Can Someone Enter Your Property Without Permission?

Someone Enter Your Property Without Permission

When you have a property there are obviously concerns you can have. One of the primary concerns is the security of your property. The most prevalent property crimes are theft and larceny. Other common ones are burglaries and vandalism, amongst others. No wonder it is commonplace to see virtually everyone investing in security measures for their property. The thrust is to bar anyone from entering the property without permission. Entering without permission is where it all starts. There is a crucial question though; can someone enter your property without permission? Let us discuss that.

General Law Of Trespass

By law, trespassing is defined as any of the various torts involving interference to another’s enjoyment of their property, especially the act of being present on another’s land without lawful excuse. ‘Their property’ there does not only refer to when it is a property you own. It also refers to a property you legally reside at. Thus it pertains to both ownership and legal occupation. Universally, someone is not allowed to enter your property without permission. If they do so you are entitled to instruct them to leave. If push comes to shove you are even entitled to use lawful force to get them off your property.

Exceptions Are There – Lawfully Permitted

As much as no one can just enter your property without permission, there are someone who can, lawfully. By law they are entitled to enter your property without permission. However, you still retain the right to ask them to identify themselves and their purpose for being there. You also retain the right to ask them to leave your property if you feel so. Examples of such people are police officers, delivery services personnel, utility services personnel, and emergency services personnel, amongst others. The operative aspect for them to enter your property without permission is being in official capacities and on official business.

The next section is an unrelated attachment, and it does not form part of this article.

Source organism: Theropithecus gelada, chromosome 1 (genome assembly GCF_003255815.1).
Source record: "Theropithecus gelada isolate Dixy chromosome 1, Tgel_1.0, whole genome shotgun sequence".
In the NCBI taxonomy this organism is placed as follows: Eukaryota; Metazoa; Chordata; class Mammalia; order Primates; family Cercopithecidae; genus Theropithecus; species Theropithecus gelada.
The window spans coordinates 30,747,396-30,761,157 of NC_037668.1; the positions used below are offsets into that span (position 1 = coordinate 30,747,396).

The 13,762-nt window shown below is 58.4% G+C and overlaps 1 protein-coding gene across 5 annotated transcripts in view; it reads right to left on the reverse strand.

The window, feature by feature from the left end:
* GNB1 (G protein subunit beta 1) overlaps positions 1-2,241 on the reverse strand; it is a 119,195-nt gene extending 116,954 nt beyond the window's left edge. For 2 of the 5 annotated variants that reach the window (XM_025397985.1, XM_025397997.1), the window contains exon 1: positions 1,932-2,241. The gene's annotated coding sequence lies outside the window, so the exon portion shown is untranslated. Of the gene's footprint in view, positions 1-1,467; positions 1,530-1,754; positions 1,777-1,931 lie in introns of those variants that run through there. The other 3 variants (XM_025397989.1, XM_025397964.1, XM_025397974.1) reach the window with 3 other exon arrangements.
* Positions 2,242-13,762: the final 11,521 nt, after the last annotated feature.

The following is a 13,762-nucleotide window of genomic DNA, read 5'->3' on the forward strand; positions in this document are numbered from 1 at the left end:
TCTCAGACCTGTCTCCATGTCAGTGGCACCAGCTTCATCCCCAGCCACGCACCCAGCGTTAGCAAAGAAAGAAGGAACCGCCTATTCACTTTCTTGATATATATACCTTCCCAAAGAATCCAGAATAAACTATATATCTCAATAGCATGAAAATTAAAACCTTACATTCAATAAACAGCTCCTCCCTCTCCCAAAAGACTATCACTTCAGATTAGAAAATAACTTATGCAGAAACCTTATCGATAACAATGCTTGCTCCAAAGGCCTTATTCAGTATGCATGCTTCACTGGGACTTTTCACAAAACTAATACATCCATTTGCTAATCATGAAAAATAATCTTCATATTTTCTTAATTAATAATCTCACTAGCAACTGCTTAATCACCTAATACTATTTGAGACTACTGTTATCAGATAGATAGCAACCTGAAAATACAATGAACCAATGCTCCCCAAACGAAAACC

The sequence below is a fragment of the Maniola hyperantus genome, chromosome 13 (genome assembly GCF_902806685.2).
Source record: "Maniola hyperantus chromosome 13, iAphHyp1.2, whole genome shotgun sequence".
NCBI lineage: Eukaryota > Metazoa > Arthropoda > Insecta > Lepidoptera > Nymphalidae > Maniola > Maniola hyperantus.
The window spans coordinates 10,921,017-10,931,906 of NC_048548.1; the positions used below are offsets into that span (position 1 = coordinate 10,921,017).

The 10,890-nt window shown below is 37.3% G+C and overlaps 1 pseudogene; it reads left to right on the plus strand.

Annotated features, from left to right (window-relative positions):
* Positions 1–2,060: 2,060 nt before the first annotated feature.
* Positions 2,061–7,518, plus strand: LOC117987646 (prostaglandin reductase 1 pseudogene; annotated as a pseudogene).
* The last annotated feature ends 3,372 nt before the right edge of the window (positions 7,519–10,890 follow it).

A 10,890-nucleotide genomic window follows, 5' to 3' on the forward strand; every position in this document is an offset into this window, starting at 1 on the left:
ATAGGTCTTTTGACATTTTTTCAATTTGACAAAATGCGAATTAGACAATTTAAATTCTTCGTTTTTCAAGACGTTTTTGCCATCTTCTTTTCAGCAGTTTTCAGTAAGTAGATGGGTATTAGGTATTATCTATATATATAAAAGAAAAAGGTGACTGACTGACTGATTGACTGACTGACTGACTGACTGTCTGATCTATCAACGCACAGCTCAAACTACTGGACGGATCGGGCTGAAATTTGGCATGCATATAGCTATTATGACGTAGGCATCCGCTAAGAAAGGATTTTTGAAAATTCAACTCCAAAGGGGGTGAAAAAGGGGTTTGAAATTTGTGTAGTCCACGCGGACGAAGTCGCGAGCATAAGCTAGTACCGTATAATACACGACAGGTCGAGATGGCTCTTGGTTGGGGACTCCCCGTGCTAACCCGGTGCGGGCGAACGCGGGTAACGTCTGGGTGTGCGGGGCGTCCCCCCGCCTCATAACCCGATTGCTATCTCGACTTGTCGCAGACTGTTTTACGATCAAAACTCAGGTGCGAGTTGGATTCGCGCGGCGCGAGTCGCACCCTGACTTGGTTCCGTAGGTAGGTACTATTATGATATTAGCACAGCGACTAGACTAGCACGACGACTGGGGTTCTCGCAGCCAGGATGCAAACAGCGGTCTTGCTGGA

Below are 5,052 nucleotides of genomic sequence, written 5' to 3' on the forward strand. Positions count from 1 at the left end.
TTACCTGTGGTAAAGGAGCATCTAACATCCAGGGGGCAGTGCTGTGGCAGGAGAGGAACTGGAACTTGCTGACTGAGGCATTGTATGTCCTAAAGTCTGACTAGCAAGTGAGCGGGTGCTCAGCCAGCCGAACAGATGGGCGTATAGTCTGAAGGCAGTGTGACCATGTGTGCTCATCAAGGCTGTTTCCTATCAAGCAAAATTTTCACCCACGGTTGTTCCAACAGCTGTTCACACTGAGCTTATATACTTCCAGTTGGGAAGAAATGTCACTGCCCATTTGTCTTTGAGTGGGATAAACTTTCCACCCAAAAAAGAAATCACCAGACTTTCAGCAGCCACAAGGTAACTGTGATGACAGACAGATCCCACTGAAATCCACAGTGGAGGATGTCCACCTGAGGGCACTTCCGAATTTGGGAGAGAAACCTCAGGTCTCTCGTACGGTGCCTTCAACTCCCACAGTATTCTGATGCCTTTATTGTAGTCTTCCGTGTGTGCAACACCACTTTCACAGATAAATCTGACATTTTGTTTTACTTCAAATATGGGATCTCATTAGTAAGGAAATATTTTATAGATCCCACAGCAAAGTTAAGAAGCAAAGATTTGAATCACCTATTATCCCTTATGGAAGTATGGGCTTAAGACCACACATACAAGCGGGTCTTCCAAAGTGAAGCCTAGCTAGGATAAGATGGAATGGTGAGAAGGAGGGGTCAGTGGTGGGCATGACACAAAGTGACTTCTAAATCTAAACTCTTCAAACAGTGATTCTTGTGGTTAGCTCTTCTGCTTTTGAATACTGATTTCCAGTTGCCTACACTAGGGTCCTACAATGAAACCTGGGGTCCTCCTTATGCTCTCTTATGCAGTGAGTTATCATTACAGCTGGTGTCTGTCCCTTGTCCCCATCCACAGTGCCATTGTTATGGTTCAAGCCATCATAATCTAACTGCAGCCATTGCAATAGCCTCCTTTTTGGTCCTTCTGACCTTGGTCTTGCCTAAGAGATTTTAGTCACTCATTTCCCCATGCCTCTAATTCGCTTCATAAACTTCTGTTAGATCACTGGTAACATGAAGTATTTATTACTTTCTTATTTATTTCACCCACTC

Property Open To The General Public

Your property might be one that is open to the general public. There are countless possible reasons that can make it so. For instance, you might be running a business from there. If your property is open to the general public people have the right to access your property. Notice the distinction here: it will no longer necessarily be a private property. Thus people can enter your property without permission. However, you can still ask someone to leave if need be. Upon reasonable grounds you can even deny someone entry. Suffice to say, tenets of common law will mostly apply given the right set of circumstances.

Landlord And Tenant Dynamics

Let us suppose that you are leasing a property. It could be for commercial or residential purposes. Your landlord in essence owns the property. Does that mean they can enter your property without permission? This is a topical question that pops up a lot. This is because misunderstandings and altercations between landlords and tenants happens often. To better understand landlord and tenant dynamics you need to grasp two terms. These are ownership and possession.